As the colder temperatures push thermometers into numbers below zero, our skin feels it, too. Wintry weather and COVID-19 mandated handwashing can wreak havoc on the skin.
If you’ve ever experienced the pain of cracked, dry, or rough skin, you understand the pain and inconvenience it causes.
This year everyone is more susceptible to experiencing cracks in their fingers. The constant handwashing, hand sanitizing, and cold, dry Wisconsin air create the perfect environment for cracks to form. And when they do, they are bound to last longer and take more time and effort to heal.
Preventing cracks in your skin keeps you healthier.
Your skin is your immune system’s first line of defense. When your skin cracks, those tiny separations give bacteria and viruses a ticket to enter your body. This fact is especially true during the holiday shopping season. When stores are crowded and more people suffer from cold and flu viruses, grasping a shopping cart handle or opening a door with cracked or chapped hands makes you more susceptible to illness.
Keep bacteria and viruses at bay with a one-two punch.
- Wash your hands for 20 seconds or use an alcohol-based hand sanitizer while on the go.
- After cleaning your skin, liberally apply a high-quality moisturizer to keep your skin soft and supple.
The best way to treat cracked skin is to prevent it from happening in the first place.
A dab of prevention is worth a tube of cure.
Here are seven tips to keep the skin on your hands and feet supple all year long.
- Change your soap if necessary. Check the ingredients in your hand soap. If it contains alcohol, choose another product. Alcohol dries out the skin. There are many soaps on the market today that include aloe vera and other moisturizing products.
- Blot. Don’t rub. After washing your hands for 20 seconds, you may be tempted to grab a towel and rub your hands dry. But don’t. Rubbing can create tiny breaks in the skin that can lead to larger cracks.
- Moisturize. Moisturizers work in one of two ways. They create a barrier to lock in the body’s moisture or add moisture to the skin’s outermost layer. A dab will do you. Squeeze a nickel-sized amount of moisturizer on your hands and work it into your skin. Slathering on layer after layer will not give you more benefits.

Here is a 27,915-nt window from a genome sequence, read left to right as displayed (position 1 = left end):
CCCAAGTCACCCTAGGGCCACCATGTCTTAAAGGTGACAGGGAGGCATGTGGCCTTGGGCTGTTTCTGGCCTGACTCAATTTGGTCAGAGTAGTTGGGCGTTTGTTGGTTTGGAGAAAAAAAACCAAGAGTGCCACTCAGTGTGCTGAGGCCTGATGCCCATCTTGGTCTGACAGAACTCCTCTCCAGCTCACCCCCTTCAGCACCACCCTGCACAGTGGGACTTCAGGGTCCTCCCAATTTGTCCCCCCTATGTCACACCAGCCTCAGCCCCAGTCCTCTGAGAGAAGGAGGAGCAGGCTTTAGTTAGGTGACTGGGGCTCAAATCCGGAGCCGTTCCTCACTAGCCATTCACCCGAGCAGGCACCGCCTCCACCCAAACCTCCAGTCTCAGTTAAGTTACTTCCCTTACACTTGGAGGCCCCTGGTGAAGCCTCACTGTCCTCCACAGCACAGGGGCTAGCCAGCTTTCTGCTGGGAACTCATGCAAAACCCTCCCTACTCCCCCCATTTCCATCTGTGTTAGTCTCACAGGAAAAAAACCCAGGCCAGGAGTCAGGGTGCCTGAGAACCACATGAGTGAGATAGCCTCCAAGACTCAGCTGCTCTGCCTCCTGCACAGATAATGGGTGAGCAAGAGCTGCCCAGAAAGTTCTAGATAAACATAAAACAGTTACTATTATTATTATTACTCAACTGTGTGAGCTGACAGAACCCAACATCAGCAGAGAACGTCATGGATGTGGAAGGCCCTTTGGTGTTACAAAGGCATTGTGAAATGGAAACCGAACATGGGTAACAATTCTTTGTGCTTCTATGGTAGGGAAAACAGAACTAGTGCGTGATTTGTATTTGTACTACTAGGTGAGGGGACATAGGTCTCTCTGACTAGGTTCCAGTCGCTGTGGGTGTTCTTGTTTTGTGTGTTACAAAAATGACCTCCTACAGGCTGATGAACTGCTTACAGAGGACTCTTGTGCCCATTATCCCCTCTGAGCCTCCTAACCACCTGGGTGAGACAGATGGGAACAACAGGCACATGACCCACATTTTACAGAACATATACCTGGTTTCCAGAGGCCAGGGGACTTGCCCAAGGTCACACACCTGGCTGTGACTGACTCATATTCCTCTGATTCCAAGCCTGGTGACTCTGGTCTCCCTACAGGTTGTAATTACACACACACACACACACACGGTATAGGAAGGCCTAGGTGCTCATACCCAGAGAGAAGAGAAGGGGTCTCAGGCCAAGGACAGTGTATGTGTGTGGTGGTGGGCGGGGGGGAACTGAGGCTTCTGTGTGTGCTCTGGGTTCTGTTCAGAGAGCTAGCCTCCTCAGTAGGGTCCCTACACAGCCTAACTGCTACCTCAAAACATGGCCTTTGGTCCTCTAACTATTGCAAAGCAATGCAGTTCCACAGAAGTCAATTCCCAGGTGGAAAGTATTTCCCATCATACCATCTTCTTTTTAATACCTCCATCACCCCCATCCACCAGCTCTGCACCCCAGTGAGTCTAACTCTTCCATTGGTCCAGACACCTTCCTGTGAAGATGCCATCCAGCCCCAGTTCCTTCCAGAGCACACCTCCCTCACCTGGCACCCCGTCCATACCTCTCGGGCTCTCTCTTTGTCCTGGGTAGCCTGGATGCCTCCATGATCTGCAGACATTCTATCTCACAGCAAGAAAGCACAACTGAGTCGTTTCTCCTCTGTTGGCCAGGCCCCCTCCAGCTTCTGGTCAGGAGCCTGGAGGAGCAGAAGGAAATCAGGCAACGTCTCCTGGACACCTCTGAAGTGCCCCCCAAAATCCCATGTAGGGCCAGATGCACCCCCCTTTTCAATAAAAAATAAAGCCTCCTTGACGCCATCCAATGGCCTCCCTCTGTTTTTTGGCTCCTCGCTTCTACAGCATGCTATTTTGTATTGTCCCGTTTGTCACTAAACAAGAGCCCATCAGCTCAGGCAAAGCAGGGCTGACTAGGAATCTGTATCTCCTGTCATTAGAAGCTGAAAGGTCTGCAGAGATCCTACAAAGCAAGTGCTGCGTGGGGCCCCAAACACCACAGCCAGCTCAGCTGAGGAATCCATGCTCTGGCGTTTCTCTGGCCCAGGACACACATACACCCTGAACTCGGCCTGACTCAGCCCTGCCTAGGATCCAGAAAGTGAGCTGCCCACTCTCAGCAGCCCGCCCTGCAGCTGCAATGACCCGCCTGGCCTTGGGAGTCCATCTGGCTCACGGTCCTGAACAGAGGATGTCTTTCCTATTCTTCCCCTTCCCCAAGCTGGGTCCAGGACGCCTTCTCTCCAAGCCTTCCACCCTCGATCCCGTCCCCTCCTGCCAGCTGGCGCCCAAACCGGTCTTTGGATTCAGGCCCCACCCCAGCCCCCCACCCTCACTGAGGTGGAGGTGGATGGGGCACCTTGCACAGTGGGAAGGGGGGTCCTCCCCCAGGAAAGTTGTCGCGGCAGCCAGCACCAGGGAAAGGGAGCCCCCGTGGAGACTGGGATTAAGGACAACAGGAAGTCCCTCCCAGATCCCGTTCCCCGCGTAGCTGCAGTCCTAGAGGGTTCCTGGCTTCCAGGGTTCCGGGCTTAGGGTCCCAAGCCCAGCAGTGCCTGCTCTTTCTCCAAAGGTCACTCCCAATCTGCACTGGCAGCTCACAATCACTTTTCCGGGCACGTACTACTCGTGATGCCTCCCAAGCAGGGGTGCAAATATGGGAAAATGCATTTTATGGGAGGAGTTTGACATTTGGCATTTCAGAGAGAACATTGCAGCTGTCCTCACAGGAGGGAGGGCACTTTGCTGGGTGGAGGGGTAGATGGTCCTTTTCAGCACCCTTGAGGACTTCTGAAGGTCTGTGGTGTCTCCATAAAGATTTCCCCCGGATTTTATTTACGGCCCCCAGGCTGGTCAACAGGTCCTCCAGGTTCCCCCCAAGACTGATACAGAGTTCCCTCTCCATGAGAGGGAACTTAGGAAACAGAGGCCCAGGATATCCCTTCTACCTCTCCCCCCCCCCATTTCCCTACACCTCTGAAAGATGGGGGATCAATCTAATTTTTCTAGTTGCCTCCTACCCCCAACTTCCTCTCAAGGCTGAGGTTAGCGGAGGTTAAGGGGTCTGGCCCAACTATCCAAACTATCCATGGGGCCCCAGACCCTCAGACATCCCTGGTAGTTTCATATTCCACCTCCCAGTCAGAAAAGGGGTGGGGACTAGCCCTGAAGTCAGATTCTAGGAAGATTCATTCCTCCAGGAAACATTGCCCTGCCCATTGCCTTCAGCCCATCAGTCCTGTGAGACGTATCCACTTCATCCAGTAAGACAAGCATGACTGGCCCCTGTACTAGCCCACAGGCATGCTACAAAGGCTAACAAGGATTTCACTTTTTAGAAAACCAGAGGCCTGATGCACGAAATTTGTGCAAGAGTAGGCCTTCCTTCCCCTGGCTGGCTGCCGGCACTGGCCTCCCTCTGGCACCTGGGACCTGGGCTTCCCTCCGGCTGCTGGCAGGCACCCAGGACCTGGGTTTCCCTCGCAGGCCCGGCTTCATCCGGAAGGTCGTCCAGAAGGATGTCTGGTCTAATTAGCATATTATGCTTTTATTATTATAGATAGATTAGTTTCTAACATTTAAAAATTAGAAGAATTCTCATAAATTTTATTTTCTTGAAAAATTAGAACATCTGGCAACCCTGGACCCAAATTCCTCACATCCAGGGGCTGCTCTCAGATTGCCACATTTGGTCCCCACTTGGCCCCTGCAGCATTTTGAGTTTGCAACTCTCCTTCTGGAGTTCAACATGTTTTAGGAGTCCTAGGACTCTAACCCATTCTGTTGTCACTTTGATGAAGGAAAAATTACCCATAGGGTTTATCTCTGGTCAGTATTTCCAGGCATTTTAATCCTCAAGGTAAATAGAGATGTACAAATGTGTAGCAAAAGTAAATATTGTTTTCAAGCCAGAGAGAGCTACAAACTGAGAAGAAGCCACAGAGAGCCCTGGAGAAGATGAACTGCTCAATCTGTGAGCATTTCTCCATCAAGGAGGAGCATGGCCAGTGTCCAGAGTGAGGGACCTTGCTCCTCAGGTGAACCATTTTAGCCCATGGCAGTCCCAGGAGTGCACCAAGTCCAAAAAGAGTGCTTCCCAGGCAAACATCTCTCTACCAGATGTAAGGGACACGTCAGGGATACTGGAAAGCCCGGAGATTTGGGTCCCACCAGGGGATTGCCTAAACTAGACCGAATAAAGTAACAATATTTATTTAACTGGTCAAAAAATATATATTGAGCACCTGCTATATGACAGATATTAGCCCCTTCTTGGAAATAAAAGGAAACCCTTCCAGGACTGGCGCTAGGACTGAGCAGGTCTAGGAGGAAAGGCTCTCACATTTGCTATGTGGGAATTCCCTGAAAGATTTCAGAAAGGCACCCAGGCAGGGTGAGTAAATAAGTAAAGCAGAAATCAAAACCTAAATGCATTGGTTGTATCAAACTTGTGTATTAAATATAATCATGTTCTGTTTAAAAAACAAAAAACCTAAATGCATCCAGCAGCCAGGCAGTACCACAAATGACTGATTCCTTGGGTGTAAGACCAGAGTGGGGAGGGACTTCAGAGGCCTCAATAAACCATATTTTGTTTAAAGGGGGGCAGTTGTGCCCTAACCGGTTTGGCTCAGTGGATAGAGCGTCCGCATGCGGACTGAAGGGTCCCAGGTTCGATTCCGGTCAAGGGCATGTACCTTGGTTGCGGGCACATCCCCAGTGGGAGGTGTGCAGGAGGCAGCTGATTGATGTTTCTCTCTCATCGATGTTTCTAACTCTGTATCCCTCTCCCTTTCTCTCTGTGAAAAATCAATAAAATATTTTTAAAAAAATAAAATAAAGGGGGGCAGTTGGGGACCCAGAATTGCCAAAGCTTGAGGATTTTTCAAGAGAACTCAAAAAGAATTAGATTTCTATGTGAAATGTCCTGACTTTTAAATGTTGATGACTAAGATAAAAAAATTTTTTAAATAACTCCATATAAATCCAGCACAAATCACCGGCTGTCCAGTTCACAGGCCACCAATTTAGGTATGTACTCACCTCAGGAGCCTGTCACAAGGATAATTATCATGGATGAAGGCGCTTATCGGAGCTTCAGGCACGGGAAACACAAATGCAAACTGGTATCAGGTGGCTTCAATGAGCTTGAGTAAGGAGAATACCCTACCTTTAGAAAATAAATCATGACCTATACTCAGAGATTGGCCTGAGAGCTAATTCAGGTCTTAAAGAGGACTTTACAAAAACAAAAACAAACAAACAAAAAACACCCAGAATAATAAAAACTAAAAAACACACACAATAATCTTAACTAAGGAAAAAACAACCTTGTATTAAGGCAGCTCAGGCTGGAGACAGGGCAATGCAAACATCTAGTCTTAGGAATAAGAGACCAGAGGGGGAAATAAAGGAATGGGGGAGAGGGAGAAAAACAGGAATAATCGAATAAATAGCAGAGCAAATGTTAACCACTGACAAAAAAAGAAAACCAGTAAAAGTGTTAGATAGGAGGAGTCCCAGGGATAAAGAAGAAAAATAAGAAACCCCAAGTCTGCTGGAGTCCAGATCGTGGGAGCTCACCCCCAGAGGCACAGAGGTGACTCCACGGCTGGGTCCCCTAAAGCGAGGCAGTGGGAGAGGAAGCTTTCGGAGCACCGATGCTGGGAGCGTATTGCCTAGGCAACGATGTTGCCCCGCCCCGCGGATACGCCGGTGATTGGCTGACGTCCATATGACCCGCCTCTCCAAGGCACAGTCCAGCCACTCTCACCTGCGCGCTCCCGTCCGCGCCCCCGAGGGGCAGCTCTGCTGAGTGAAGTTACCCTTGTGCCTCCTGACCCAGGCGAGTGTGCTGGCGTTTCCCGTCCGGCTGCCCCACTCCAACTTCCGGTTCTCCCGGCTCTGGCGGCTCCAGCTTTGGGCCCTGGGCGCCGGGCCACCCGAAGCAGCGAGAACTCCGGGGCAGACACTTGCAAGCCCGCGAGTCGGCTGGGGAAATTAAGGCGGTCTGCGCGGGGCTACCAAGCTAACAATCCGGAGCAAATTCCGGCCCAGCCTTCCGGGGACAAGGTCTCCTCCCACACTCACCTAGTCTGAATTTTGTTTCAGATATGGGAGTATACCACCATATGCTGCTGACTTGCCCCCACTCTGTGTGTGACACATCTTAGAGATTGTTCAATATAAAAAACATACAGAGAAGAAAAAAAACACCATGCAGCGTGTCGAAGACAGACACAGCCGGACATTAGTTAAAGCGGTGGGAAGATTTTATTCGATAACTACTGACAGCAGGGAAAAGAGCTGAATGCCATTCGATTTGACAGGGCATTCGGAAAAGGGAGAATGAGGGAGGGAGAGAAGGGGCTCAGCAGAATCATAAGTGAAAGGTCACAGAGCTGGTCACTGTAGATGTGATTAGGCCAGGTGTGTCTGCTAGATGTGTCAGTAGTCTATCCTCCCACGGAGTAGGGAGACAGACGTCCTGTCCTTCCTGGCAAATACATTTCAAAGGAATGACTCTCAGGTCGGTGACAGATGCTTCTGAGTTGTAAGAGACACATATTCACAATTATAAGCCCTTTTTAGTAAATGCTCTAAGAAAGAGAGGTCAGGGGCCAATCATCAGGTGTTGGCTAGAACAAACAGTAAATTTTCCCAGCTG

- Use a high-quality moisturizer. Not all dry-skin products are created equal. A product made with natural oils, ceramides, and linoleic acid can create a moisture barrier. But which type should you choose?
- Lotions follow the 80/20 rule for mixing water and oil. They are usually lighter and more fragrant but may not protect your hands during Wisconsin’s winter weather.
- Creams offer more protection for hands and feet with a mix of 50 percent oil and 50 percent water.
- Heavy-duty ointments provide the best moisturizing protection. Many of today’s ointments were formulated to treat the weather-worn, hard-working hands of fisherman and farmers.
- Wear gloves inside and out. Wear rubber gloves while washing dishes. The gloves stop the hot soapy water from removing the natural oils from your hands.
As temperatures drop, keep your hands warm. Wear gloves when you go outside – even if you’re just dashing outside to start the car. Even short-term exposure to cold temperatures can start a chain of events in your body that decreases blood flow to your hands, affecting the body’s circulation and ability to keep your skin moist.
- Hydrate. Add water, decaffeinated herbal teas, or lemon, coconut, or cucumber water to your daily routine and hydrate from the inside out. Drink coffee and alcohol in moderation. Both types of beverages have a dehydrating effect.
- Give your hands and feet an overnight spa treatment. There are several skin-care products on the market designed to soften and rehydrate skin overnight. Using one of these products on your hands with cotton gloves or on your feet with cotton socks can jump-start your skin conditioning program. Letting the moisture penetrate your skin all night will help it stay supple all day.
If you have cracks on your hands or feet, clean the area, moisturize, and then cover with a liquid bandage. Change the bandage morning and night.
If you suffer from chronic dry skin on your hands and feet or if the cracks in your skin are not healing, make an appointment with a health care provider.
Cracks on your feet may need special care. If you have calluses and cracks on your feet, make an appointment with a podiatrist. A podiatrist specializes in the treatment of feet and can help you get back to health faster.